Art and pandemic resilience: how this exhibition helped Child Rights and You (CRY) raise funds for needy children
Launched in 2014, PhotoSparks is a weekly feature from YourStory, with photographs that celebrate the spirit of creativity and innovation. In the earlier 550 posts, we featured an art festival, cartoon gallery. world music festival, telecom expo, millets fair, climate change expo, wildlife conference, startup festival, Diwali rangoli, and jazz festival.
CRY (Child Rights and You) partnered with online gallery TheCurators.Art for the recent art fundraiser called ‘Happy Childhoods.’ The artworks were also displayed at Mumbai’s Tao Art Gallery (see Part I of our photo essay here).
With children as the theme, the artworks by 45 renowned artists were priced from Rs 25,000 to Rs 4.5 lakh. With permission from the organisers, images of some of the artworks are republished in this two-part photo essay. See also our earlier coverage of Tao Art Gallery exhibitions and curator interviews here.
ARTIST - LAKHAN SINGH JAT
Art for impact
“Over the past 42 years, we have worked across 23 states, 157 districts, 3,396 remote villages and urban slums, trying to get to ‘the last child’ – the child that development has forgotten,” Ratan Batliboi, Chairman, Board of Trustees, CRY, writes in the exhibition booklet.
This includes children in geographically remote areas, children of tribal communities, children of commercial sex workers, children in conflict areas, and children from underserved and marginalised areas of India.
“The artworks bring joy to the collectors who take them home with an invaluable feeling of having made a difference. They also serve as a contribution to the beneficiaries of the NGO,” explains Sapna Kar, Co-Founder of TheCurators.Art, in a chat with YourStory.
ARTIST - SANJAY SONI
“When you take home a work of art from a charity fundraiser, you will treasure that memory of having made a difference every single time you see the painting or sculpture,” she adds.
“The fact that our platform via this fundraiser could impact lives of children from the most underserved communities in India, is extremely gratifying,” says Rajneeta Kewalramani, Co- Founder of TheCurators.Art.
“We hope that, like us, art lovers will be inspired by these beautiful works to not only surround themselves with beauty and meaning, but help create it in the lives of children from the remotest, most marginalised sections of society,” adds exhibition patron Kim Verma Modi.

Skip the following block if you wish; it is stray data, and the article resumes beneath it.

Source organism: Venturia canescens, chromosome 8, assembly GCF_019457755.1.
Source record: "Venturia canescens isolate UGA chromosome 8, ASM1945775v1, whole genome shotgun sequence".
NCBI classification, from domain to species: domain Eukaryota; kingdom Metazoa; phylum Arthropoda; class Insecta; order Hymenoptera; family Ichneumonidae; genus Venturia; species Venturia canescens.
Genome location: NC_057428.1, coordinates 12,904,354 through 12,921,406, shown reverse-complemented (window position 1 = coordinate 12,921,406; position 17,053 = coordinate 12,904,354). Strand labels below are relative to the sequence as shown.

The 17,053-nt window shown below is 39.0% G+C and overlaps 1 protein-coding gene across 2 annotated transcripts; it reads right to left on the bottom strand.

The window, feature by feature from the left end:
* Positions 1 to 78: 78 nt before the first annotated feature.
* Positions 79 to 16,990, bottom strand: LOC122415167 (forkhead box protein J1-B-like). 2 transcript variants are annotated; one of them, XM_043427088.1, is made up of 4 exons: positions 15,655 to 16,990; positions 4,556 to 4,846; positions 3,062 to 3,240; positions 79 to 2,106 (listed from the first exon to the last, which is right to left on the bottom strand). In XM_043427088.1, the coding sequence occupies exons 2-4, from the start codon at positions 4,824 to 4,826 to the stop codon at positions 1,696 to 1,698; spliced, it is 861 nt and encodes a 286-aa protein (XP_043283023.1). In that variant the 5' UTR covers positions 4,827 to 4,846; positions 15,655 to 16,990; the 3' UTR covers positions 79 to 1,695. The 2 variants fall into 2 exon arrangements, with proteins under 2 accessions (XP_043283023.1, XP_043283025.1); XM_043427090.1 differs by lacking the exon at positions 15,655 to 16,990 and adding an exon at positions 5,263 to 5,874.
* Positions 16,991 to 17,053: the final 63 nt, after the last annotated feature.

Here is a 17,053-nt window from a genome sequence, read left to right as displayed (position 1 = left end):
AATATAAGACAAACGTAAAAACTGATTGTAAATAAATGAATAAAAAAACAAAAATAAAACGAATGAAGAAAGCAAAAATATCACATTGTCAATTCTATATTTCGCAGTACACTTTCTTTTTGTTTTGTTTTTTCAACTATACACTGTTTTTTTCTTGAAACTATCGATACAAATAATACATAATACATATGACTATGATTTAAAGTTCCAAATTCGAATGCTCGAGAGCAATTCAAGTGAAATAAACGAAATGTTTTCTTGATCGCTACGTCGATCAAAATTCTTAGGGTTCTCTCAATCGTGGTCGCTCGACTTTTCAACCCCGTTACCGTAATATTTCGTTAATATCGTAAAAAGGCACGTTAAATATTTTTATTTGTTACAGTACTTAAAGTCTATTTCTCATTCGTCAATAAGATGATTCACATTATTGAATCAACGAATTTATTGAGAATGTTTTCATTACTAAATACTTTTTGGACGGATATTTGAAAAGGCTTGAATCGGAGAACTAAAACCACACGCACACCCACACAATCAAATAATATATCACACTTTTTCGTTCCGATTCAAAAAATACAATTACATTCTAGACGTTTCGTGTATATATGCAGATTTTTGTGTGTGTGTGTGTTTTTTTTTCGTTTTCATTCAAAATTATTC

ARTIST - AFZA TAMKANAT
The pandemic has had a devastating impact on lives and livelihoods around the world, but has also spawned a series of creative and resilient responses to the crisis.
“We all have been hit by the pandemic, but kids have suffered the most. What is better than to be able to contribute for their wellbeing? I am a mother, and supporting this cause makes me happy,” explains Gunjan Shrivastava, an artist whose painting A Million Stitches is featured in the exhibition.
The pandemic was tough on the artistic community as well, which depends heavily on physical exhibitions and galleries. “The pandemic surely caught all of us off-guard. For me, personally I think it took some time to adjust to the new normal,” Gunjan recalls.
“What was interesting is to see nature reclaiming itself in every possible way. It gave inspiration and various ideas that influenced my work,” she adds. Her collection, The Natural Resurrection is a result of observations and learnings from the pandemic.
“The pandemic also made me a digitally savvy artist,” Gunjan proudly says. She launched her solo show, The Victory Chronicles: Tales of the Positive Triumphal Woman, on her website. “As an artist, I feel it is important to evolve with the changing times,” she explains.
Gunjan observes that a lot of rural talent has surfaced in the last two years due to visibility on social media platforms. “I have also seen an increase in online engagements and collaborations among artists from different parts of the world,” she adds.
“Artists responded to the crisis via narratives based on personal and collective conscience, though some artists translated their fear and others hope as their expression,” Gunjan says.
She is also a supporter of sustainability and responsibility in art. “Sustainability is something every artist must consider. Responsible art should not be an option anymore to be in sync with nature and our environment,” she affirms.
“We need to reconsider how we create art that respects our environment,” Gunjan signs off.
Now, what have you done today to pause in your busy schedule and find new avenues for your creative core?
ARTIST - ANAND PANCHAL
ARTIST - ARUNANSHU CHOWDHURY
ARTIST - BANDANA KUMARI
ARTIST - CH GANDHI
ARTIST - DINKAR JADHAV
ARTIST - JAGANNATH PAUL
ARTIST - JENNY BHATT
ARTIST - PINTU SIKDER
ARTIST - REA BALOTIA
ARTIST - S SIVABALAN
ARTIST - SANTOSH JAIN
ARTIST - SEEMA KOHLI
ARTIST - SHIFFALI WADHWAN
ARTIST - SHIV KUMAR SONI
ARTIST - SWATI PASARI
ARTIST - VRINDAVAN SOLANKI